Through multimedia journalism and storytelling, The Making of Tan Dan, New Citizens - A 1975-era refugee camp newspaper's mission is to unearth the untold stories of 250,000 Southeast Asian refugees, who came through five refugee camps and were resettled in the U.S. after the fall of South Vietnam.
Fifty-thousand refugees were housed and processed at Ft. Chaffee in Arkansas in the summer of 1975 through December. In the six months the camp operated, U.S. and Vietnamese staff produced a daily Vietnamese-language newspaper called Tan Dan, “New Citizens.” Overseen by the U.S. military, the publication provided camp news and useful information about adjusting to American life. Beyond a tool to promote acculturation, Tan Dan provides a window into the lives and reflections of the refugees during a pivotal moment in history.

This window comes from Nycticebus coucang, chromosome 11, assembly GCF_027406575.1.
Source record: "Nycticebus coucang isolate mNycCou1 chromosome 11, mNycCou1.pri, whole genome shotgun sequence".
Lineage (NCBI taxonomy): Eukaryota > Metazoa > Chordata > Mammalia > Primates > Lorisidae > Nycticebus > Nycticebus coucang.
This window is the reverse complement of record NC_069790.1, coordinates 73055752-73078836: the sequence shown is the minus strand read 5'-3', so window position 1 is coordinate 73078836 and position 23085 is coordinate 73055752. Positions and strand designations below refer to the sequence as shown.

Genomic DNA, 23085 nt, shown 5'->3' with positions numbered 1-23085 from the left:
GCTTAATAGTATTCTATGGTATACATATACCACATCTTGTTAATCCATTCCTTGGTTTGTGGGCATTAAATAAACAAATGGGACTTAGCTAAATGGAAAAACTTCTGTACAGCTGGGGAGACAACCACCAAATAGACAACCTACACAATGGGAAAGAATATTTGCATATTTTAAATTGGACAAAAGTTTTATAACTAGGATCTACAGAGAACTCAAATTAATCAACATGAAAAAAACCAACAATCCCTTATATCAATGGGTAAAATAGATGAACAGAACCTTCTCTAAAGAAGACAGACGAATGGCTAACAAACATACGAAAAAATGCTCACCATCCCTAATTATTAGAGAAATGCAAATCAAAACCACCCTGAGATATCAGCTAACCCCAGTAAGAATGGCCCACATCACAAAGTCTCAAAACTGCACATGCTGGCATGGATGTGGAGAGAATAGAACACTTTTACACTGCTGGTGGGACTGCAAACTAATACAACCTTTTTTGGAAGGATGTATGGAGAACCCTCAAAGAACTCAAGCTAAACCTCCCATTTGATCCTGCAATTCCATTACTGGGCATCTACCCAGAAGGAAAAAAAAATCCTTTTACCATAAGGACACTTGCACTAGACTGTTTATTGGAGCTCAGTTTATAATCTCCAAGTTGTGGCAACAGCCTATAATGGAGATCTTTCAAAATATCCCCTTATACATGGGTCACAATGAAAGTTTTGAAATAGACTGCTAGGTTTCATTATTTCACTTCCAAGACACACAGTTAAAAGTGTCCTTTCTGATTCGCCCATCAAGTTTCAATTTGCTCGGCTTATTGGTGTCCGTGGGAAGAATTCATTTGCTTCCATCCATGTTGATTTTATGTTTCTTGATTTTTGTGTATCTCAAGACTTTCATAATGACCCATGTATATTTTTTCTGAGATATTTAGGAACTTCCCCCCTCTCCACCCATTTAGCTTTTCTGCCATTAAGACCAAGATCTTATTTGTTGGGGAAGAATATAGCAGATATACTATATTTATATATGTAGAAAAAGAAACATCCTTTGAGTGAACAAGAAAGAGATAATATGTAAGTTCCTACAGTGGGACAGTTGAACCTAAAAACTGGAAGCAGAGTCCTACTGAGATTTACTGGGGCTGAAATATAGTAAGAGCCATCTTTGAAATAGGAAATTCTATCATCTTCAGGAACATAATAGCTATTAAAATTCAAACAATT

The project aims to promote cultural engagement through intergenerational awareness and dialogue about the 1975-era refugee camps. The project seeks to build awareness of historical archives as important community history and knowledge repository. It aims to promote community and civic participation by spurring members of the public to donate personal or family items of historical significance to archives; for example, the Southeast Asian Archive at UC Irvine Libraries.
The Making of Tan Dan was awarded the CalHumanities' California Documentary Project Production grant in 2022.